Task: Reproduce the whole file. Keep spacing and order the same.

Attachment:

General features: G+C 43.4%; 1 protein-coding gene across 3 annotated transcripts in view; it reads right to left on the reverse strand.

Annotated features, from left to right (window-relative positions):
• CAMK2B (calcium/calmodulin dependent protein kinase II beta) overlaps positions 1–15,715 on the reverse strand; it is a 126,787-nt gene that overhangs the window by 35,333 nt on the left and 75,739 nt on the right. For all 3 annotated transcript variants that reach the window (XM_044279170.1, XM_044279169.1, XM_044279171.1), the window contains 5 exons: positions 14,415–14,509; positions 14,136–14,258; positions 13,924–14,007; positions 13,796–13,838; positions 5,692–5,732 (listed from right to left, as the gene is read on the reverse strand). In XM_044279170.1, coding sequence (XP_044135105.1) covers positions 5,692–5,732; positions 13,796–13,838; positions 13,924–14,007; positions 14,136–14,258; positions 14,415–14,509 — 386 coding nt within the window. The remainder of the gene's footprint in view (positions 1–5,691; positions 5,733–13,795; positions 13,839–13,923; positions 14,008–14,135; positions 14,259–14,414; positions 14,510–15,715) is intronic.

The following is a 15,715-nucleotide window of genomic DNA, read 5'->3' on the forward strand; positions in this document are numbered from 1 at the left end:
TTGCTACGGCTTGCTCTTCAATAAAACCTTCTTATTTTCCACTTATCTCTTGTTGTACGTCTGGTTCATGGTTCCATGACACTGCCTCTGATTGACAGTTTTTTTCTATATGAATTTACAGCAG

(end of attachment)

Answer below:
General features: G+C 43.4%; 1 protein-coding gene across 3 annotated transcripts in view; it reads right to left on the reverse strand.

Annotated features, from left to right (window-relative positions):
• CAMK2B (calcium/calmodulin dependent protein kinase II beta) overlaps positions 1–15,715 on the reverse strand; it is a 126,787-nt gene that overhangs the window by 35,333 nt on the left and 75,739 nt on the right. For all 3 annotated transcript variants that reach the window (XM_044279170.1, XM_044279169.1, XM_044279171.1), the window contains 5 exons: positions 14,415–14,509; positions 14,136–14,258; positions 13,924–14,007; positions 13,796–13,838; positions 5,692–5,732 (listed from right to left, as the gene is read on the reverse strand). In XM_044279170.1, coding sequence (XP_044135105.1) covers positions 5,692–5,732; positions 13,796–13,838; positions 13,924–14,007; positions 14,136–14,258; positions 14,415–14,509 — 386 coding nt within the window. The remainder of the gene's footprint in view (positions 1–5,691; positions 5,733–13,795; positions 13,839–13,923; positions 14,008–14,135; positions 14,259–14,414; positions 14,510–15,715) is intronic.

The following is a 15,715-nucleotide window of genomic DNA, read 5'->3' on the forward strand; positions in this document are numbered from 1 at the left end:
TTGCTACGGCTTGCTCTTCAATAAAACCTTCTTATTTTCCACTTATCTCTTGTTGTACGTCTGGTTCATGGTTCCATGACACTGCCTCTGATTGACAGTTTTTTTCTATATGAATTTACAGCAG